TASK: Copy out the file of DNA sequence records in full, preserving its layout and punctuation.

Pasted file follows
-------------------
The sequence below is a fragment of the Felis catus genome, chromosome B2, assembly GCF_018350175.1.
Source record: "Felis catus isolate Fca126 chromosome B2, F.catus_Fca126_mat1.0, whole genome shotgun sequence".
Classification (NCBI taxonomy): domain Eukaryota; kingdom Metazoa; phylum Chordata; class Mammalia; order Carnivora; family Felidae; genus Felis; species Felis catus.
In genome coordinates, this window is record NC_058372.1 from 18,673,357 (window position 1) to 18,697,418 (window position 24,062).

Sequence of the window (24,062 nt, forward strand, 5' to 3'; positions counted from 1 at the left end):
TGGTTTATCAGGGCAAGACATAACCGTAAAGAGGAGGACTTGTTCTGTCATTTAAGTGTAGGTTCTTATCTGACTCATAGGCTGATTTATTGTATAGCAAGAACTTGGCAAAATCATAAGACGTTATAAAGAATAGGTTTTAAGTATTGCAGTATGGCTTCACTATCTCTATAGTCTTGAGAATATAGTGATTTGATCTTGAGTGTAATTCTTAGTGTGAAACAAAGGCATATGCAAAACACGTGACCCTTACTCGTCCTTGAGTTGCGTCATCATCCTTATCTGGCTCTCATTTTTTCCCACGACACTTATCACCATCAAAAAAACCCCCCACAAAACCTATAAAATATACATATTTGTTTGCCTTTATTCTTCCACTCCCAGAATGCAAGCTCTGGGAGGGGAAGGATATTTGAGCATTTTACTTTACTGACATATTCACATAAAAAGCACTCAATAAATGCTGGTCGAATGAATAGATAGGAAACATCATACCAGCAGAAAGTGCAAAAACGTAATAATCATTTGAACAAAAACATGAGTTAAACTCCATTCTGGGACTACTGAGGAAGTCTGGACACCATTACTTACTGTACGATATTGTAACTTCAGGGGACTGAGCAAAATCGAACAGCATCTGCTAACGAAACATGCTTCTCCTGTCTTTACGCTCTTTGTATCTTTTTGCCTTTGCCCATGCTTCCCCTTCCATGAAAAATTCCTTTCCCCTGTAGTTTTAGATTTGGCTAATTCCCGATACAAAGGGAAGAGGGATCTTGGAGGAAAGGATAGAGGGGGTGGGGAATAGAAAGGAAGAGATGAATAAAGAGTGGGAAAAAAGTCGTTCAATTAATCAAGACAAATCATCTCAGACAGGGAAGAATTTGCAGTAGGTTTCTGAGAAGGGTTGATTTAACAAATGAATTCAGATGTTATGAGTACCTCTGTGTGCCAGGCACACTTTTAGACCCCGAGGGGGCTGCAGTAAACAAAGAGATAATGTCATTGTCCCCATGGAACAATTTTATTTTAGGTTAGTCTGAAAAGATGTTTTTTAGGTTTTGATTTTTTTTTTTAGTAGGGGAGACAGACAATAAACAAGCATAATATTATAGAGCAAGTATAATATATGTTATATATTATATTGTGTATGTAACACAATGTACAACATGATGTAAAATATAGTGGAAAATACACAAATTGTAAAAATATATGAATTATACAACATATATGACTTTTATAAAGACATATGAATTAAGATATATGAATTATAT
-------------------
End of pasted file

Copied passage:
The sequence below is a fragment of the Felis catus genome, chromosome B2, assembly GCF_018350175.1.
Source record: "Felis catus isolate Fca126 chromosome B2, F.catus_Fca126_mat1.0, whole genome shotgun sequence".
Classification (NCBI taxonomy): domain Eukaryota; kingdom Metazoa; phylum Chordata; class Mammalia; order Carnivora; family Felidae; genus Felis; species Felis catus.
In genome coordinates, this window is record NC_058372.1 from 18,673,357 (window position 1) to 18,697,418 (window position 24,062).

Sequence of the window (24,062 nt, forward strand, 5' to 3'; positions counted from 1 at the left end):
TGGTTTATCAGGGCAAGACATAACCGTAAAGAGGAGGACTTGTTCTGTCATTTAAGTGTAGGTTCTTATCTGACTCATAGGCTGATTTATTGTATAGCAAGAACTTGGCAAAATCATAAGACGTTATAAAGAATAGGTTTTAAGTATTGCAGTATGGCTTCACTATCTCTATAGTCTTGAGAATATAGTGATTTGATCTTGAGTGTAATTCTTAGTGTGAAACAAAGGCATATGCAAAACACGTGACCCTTACTCGTCCTTGAGTTGCGTCATCATCCTTATCTGGCTCTCATTTTTTCCCACGACACTTATCACCATCAAAAAAACCCCCCACAAAACCTATAAAATATACATATTTGTTTGCCTTTATTCTTCCACTCCCAGAATGCAAGCTCTGGGAGGGGAAGGATATTTGAGCATTTTACTTTACTGACATATTCACATAAAAAGCACTCAATAAATGCTGGTCGAATGAATAGATAGGAAACATCATACCAGCAGAAAGTGCAAAAACGTAATAATCATTTGAACAAAAACATGAGTTAAACTCCATTCTGGGACTACTGAGGAAGTCTGGACACCATTACTTACTGTACGATATTGTAACTTCAGGGGACTGAGCAAAATCGAACAGCATCTGCTAACGAAACATGCTTCTCCTGTCTTTACGCTCTTTGTATCTTTTTGCCTTTGCCCATGCTTCCCCTTCCATGAAAAATTCCTTTCCCCTGTAGTTTTAGATTTGGCTAATTCCCGATACAAAGGGAAGAGGGATCTTGGAGGAAAGGATAGAGGGGGTGGGGAATAGAAAGGAAGAGATGAATAAAGAGTGGGAAAAAAGTCGTTCAATTAATCAAGACAAATCATCTCAGACAGGGAAGAATTTGCAGTAGGTTTCTGAGAAGGGTTGATTTAACAAATGAATTCAGATGTTATGAGTACCTCTGTGTGCCAGGCACACTTTTAGACCCCGAGGGGGCTGCAGTAAACAAAGAGATAATGTCATTGTCCCCATGGAACAATTTTATTTTAGGTTAGTCTGAAAAGATGTTTTTTAGGTTTTGATTTTTTTTTTTAGTAGGGGAGACAGACAATAAACAAGCATAATATTATAGAGCAAGTATAATATATGTTATATATTATATTGTGTATGTAACACAATGTACAACATGATGTAAAATATAGTGGAAAATACACAAATTGTAAAAATATATGAATTATACAACATATATGACTTTTATAAAGACATATGAATTAAGATATATGAATTATAT